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Manipur,Myanmar transit points in animal parts trade

The seizure of the skull and bones of a full-grown tiger and scales of pangolin — the total value of which has been estimated to be not less than Rs 3 crore in the international grey market

Written by Samudra Gupta Kashyap | Guwahati |
June 21, 2010 11:31:14 pm

The seizure of the skull and bones of a full-grown tiger and scales of pangolin — the total value of which has been estimated to be not less than Rs 3 crore in the international grey market — in Guwahati in the past few days,has once again brought to light the fact that illegal trade in animal parts has become big business in the Northeast.

The customs department had in the past week seized at least one tiger skull and about 5 kg of bones from consignments booked for Imphal from the Lokapriya Gopinath Bardoloi International (LGBI) Airport. The officials also seized about 10 kg of pangolin scales,all believed to be heading towards China or some Southeast Asian country through Manipur.

While the customs officials intercepted one packet on Wednesday with the X-ray showing bones inside it,six more packets were intercepted on Thursday. Five more packets were detected on Friday,while six were detected on Sunday.

All the packets were booked by Speedpost at Dimapur in Nagaland and had arrived by surface transport at the LGBI Airport here to be transported by air to Imphal. “The packets were so carefully packed that there was no scope for suspicion. It was only during X-ray in the airport that the bones were detected,” a customs official said.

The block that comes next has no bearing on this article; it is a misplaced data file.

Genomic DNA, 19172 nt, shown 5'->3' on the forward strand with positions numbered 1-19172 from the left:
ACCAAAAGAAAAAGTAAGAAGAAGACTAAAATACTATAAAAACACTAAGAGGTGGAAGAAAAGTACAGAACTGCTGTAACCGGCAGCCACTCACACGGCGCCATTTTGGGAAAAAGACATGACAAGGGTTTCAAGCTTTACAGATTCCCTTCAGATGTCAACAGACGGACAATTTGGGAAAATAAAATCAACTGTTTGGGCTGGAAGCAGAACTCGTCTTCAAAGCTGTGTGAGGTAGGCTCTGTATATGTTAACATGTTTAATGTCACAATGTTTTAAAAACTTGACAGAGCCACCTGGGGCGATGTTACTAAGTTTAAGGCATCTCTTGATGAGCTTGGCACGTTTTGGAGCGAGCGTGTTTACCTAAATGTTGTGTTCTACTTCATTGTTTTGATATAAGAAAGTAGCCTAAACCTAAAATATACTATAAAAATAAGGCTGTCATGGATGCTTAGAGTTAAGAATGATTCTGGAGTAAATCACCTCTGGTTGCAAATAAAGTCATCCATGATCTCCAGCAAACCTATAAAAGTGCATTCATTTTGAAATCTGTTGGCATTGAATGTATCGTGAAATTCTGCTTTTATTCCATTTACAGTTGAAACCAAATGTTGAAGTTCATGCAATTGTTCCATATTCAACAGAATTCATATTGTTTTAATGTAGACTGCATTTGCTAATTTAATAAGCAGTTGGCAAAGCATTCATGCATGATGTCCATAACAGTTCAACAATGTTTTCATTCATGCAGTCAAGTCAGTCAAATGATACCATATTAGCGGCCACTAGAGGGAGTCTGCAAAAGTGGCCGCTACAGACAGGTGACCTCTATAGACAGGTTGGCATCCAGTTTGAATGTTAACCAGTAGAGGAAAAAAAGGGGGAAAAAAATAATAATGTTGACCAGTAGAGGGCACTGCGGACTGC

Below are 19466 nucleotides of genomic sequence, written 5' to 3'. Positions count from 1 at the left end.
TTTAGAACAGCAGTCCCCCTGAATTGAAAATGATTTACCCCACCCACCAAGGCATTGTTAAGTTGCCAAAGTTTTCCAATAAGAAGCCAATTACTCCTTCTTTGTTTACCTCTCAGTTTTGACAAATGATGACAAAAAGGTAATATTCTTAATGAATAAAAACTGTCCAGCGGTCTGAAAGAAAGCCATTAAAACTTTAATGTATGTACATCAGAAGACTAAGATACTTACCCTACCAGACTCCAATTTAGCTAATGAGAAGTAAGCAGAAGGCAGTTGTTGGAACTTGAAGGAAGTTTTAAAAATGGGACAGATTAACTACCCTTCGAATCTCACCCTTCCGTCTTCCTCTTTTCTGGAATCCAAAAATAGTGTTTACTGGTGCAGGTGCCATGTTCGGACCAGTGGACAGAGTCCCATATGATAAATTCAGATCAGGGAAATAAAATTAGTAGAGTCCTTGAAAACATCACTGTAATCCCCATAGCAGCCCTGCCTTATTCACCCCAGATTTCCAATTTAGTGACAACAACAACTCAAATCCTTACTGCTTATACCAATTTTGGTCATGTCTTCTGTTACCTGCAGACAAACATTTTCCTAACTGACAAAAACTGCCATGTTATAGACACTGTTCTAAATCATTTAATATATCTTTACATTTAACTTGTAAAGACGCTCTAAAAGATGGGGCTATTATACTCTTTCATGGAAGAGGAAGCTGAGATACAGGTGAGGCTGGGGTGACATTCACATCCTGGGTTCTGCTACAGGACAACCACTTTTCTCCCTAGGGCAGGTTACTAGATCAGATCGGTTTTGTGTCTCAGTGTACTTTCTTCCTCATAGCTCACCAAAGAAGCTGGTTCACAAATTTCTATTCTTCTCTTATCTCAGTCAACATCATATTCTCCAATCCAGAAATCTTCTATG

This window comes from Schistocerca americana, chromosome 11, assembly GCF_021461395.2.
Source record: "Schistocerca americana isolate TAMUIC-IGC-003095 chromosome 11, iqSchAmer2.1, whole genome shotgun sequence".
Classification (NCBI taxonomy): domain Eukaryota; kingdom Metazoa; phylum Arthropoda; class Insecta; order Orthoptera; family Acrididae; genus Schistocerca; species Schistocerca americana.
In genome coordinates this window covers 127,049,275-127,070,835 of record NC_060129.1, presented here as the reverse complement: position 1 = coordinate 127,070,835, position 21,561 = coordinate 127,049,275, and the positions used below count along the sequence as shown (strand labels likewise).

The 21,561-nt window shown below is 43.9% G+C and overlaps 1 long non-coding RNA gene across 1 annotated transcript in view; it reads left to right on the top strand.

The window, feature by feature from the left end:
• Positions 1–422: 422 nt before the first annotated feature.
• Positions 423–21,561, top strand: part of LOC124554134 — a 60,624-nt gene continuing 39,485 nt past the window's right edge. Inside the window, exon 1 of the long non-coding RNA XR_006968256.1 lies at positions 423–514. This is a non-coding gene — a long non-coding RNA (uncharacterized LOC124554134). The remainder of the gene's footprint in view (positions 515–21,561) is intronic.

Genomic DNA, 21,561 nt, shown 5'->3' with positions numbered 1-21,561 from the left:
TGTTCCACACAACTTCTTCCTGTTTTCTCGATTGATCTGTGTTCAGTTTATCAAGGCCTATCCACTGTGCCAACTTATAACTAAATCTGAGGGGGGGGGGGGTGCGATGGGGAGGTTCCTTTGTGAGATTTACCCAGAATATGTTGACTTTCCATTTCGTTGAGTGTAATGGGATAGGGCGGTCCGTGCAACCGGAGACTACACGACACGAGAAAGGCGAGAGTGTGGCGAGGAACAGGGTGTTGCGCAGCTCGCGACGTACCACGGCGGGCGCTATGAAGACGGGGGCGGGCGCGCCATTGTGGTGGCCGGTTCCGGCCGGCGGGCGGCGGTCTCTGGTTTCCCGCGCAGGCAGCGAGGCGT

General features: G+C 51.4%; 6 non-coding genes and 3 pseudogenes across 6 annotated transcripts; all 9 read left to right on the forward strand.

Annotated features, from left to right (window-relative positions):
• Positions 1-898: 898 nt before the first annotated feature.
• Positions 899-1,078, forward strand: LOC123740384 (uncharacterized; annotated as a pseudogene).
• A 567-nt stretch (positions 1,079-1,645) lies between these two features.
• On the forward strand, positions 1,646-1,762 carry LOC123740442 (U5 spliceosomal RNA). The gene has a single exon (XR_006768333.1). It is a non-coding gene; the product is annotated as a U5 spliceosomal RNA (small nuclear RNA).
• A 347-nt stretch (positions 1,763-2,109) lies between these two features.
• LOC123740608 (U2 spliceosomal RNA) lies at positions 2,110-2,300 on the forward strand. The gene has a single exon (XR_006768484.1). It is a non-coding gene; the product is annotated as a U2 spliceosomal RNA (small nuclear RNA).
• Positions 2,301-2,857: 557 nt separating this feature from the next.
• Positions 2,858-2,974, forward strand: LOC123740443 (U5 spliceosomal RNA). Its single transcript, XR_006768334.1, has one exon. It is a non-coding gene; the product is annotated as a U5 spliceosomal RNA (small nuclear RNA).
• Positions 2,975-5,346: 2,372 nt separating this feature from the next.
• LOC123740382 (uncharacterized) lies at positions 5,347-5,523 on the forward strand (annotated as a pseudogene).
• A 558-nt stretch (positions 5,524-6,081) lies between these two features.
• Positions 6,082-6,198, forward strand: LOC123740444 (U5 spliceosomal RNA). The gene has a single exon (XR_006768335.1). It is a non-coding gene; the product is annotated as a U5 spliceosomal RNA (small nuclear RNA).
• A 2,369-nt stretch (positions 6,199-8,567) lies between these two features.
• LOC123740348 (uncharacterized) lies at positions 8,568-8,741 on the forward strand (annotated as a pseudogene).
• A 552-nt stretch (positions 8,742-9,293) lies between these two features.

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The Wildlife Crime Control Bureau suspects the skull and bones to be of at least one full-grown tiger,which must have been killed either in Arunachal Pradesh or in some adjoining area in Assam. Ten kg of pangolin scales recovered so far on the other hand indicated that at least 200 pangolins must have been killed.

“The consignments of animal parts must have been bound for China through Manipur and Myanmar. We are trying to track down the sender and recipient in Dimapur and Imphal,respectively. There must be a big gang involved in the entire racket,including poachers,smugglers and local informers,” the customs official said.

Customs officials and experts dealing with wildlife crime said Manipur was the most favoured destination of several international rackets operating in the Northeastern region. While these rackets manage to take the animal parts to Imphal,from there they are sent out of the country through Moreh on the Myanmar border.

There has been a spate of seizures of animal parts in the current year in the region in the recent months. The last major seizure was made by the Assam Rifles,which included two tiger skulls and 16 kg of tiger bones in Chandel district of Manipur in February.

While Kaziranga National Park in Assam has recently emerged as the highest tiger density habitat in India,at least three tigers have been poisoned to death in Orang National Park in the past four years. In Arunachal Pradesh on the other hand Namdapha and Pakke tiger reserves have reported several tiger deaths in the past decade.

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